Tuesday, March 13, 2018

A little run at Spavinaw

We had another trail outing Sunday--this time back at the Spavinaw WMA. I have run here several times, and each time I am intrigued at how many miles one could run if he had all day to do it. We met at RunnersWorld at 7:30 and picked up Lynna on the way through Inola. Our crew this time--Lynna and I, Kathy, Russell, and Caroll.

My intent was to try some different trailz than what we've been on before, but I could not resist starting the same way I always go. Not 1/4 of a mile into the first loop, we took a side-spur that turned out to be a dead end--but as is normal for trail runners, it was gladly accepted as bonus miles. At least now I know where that trail went. Very soon after that, we began what was a 213' ascent in .3 of a mile--basically a double Lipbuster. There had been a recent control-burn, and about half of our run we saw charred leaves and underbrush, and old deadwood smoldering. It was oddly beautiful.

The beauty of Spavinaw is everywhere. There is not a 'blah" spot anywhere. Yes, there are great hills, and nice crazy-fast descents, and enough flat sections to give the hill-haters something to feast on.

What I love about running here is the sound of wind whispering through the towering pine trees. That, and running on a carpet of pine needles.

Lynna and I found our happy pace as the the others were one notch faster than we were. But Russ, Caroll, and Kathy waited for us at each intersection. At the top of one such intersection there was a hollow but still standing tree with smoke drifting out of an open knothole near the top. We were just certain we had found the Keebler Elves tree, and cookies were-a-bakin'.

Now I know my way around at Spavinaw fairly well, and to me it looked like we needed to go right. But there was a sign (recently placed?) that said the right turn led to a private group camp which was  down a long dead end road. So, we went left.

The road we took was a long glorious descent and we thundered down it. I was looking for the road to round a hill past a deep ravine to the right where I had previously spotted what looked like caves. But instead, our sweet downhill spilled out into a valley on what I was pretty sure was Ground Hog Hollow Road. It became clear to me that we should have went right at the Keebler Elf intersection.

My legs were agreeing with the running and I caught up with Russ and crew. He was looking at the map he had on his phone and had figured out the same thing I had. No matter, because I wanted to see different stuff anyway.

Lynna decided to take Ground Hog back to where we parked, and the rest of us decided to go south, or west, or somewhere. That's when I looked up and saw what looked like a leprechaun beckoning us to try a mysterious route into the woods. We thought for a second and then--well--why not?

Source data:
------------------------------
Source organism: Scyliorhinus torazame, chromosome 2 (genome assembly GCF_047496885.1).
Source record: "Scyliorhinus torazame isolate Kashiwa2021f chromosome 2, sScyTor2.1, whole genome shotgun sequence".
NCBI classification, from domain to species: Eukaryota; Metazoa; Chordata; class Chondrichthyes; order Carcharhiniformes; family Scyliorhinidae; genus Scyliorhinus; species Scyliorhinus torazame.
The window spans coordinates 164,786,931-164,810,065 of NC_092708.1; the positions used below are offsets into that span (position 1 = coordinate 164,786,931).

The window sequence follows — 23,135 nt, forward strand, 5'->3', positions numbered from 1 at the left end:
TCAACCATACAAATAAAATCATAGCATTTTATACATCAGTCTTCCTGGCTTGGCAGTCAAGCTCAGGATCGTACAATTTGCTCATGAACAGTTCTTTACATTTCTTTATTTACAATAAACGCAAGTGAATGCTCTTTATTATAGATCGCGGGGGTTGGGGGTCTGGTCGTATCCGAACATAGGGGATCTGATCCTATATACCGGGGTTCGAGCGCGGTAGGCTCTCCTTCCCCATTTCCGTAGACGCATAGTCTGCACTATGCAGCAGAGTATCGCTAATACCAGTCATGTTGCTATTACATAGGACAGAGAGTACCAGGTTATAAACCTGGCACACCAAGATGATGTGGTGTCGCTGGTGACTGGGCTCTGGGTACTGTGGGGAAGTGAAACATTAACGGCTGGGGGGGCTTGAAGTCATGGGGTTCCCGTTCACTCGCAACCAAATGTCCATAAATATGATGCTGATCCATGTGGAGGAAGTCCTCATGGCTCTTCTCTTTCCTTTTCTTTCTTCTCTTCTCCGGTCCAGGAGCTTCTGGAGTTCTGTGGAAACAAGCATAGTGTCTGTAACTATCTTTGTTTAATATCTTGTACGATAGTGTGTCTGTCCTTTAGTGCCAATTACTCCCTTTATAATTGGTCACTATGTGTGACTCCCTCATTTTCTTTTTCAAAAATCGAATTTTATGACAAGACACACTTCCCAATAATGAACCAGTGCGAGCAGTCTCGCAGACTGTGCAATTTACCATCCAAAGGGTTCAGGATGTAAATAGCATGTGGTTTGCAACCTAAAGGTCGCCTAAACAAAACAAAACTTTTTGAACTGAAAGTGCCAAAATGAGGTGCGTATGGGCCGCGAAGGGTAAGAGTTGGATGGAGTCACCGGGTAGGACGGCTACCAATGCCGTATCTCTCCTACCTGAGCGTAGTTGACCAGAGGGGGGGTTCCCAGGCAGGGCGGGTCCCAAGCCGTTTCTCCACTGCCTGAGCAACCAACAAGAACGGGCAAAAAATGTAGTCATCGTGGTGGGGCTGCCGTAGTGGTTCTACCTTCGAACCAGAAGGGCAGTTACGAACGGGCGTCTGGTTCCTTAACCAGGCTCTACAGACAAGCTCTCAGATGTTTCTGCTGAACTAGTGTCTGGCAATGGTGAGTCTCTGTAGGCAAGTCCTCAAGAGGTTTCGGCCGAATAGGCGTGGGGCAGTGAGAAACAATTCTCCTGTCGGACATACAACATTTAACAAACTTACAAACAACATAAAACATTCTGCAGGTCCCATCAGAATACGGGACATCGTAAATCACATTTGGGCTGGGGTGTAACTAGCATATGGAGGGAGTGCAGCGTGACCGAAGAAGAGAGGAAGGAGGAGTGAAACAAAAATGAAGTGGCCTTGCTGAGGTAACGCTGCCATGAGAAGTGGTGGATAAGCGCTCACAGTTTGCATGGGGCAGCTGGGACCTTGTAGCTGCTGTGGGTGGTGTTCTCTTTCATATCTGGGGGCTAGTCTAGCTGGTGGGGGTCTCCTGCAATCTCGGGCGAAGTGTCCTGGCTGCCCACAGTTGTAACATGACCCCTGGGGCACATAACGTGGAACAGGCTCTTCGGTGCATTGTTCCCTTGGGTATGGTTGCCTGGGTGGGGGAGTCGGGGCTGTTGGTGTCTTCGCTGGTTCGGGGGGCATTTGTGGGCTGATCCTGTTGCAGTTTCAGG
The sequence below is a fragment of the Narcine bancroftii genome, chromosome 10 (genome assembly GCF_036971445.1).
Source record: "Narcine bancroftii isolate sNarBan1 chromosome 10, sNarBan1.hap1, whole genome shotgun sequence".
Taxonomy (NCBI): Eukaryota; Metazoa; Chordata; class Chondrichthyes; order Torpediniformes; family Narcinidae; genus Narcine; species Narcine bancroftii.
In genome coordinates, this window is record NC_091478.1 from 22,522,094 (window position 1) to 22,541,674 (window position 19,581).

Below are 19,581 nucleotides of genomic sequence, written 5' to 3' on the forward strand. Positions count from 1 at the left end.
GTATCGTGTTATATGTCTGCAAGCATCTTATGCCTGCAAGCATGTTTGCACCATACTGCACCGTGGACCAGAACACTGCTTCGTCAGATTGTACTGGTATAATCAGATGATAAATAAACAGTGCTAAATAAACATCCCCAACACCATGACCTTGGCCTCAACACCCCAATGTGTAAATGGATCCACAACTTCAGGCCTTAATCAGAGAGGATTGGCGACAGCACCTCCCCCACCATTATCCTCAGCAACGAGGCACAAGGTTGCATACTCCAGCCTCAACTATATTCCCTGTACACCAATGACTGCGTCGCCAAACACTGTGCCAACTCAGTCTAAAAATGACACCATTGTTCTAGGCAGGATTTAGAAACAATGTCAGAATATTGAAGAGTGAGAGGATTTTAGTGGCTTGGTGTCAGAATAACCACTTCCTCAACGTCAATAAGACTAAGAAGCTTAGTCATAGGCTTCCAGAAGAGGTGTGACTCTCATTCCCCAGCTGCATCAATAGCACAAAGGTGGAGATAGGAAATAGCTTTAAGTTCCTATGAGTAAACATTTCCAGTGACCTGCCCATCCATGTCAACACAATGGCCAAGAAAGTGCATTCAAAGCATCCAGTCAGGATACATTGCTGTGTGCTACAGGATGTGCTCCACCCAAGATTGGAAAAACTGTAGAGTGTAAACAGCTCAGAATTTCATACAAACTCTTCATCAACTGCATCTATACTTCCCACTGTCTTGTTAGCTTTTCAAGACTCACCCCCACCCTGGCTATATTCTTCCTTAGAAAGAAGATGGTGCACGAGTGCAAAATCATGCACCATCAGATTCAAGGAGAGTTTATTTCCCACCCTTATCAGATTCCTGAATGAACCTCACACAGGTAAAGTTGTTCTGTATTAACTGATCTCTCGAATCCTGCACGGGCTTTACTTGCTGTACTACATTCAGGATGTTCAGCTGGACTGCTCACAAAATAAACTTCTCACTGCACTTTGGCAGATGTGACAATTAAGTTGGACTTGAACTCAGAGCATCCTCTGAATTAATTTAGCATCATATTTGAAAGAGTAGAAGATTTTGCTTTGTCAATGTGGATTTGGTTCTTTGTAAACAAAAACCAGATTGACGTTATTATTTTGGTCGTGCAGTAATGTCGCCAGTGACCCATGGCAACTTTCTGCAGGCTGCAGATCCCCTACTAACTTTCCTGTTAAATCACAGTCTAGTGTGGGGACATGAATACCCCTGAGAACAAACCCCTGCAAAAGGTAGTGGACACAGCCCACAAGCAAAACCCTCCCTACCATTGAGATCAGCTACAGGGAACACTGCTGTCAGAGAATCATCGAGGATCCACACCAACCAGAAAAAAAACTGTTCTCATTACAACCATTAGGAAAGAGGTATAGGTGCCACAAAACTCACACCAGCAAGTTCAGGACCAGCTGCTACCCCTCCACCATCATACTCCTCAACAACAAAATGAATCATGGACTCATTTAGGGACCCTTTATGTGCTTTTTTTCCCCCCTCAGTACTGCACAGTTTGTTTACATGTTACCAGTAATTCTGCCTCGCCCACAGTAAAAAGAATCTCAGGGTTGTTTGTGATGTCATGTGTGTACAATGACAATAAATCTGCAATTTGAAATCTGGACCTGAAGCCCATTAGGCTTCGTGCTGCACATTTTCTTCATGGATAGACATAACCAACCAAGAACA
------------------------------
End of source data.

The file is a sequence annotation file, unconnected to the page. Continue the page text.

This nice lesser-travelled dirt road led in a southeast direction past a couple of fields that were no doubt planted to fatten up deer for the hunters who like to shoot them in the fall. This IS a Wildlife Management area anyway.

During our whole run, I never saw ANY wildlife. I'm sure they are there, but well hidden.

Our road fizzled to almost nothing resembling a route, but we followed what looked like a rarely used 4-wheeler trail. It eventually turned back into a maintained gravel road, and to a T-intersection where we had the choice of going west and tackling another huge loop, or go right and run into the paved highway where we could pop right back into the woods on another lesser-used road. Since my stomach was growling, I voted for the shorter route back. It was inching past lunchtime.

The next couple of miles were mostly downhill, and we finally spilled onto Ground Hog Hollow, and took what I thought was the final ascent and descent to where we parked. I was wrong, as to took us to the Keebler Elf tree. That's still puzzling. We went left, and it was mostly downhill from there including a super steep loosely-graveled final stretch. 

I ended up with 12 miles. Lynna had got back to the car and did hill repeats while she was waiting on us. Russell being the overachiever that he is, put his Iron Horse signature on the run by repeating the last hill.

We hit the Country Cottage in Locust Grove on the way home, and replaced every calorie we burned on our run. It was a satisfying day to say the least.

Next trip--in a few weeks--maybe McGee Creek.

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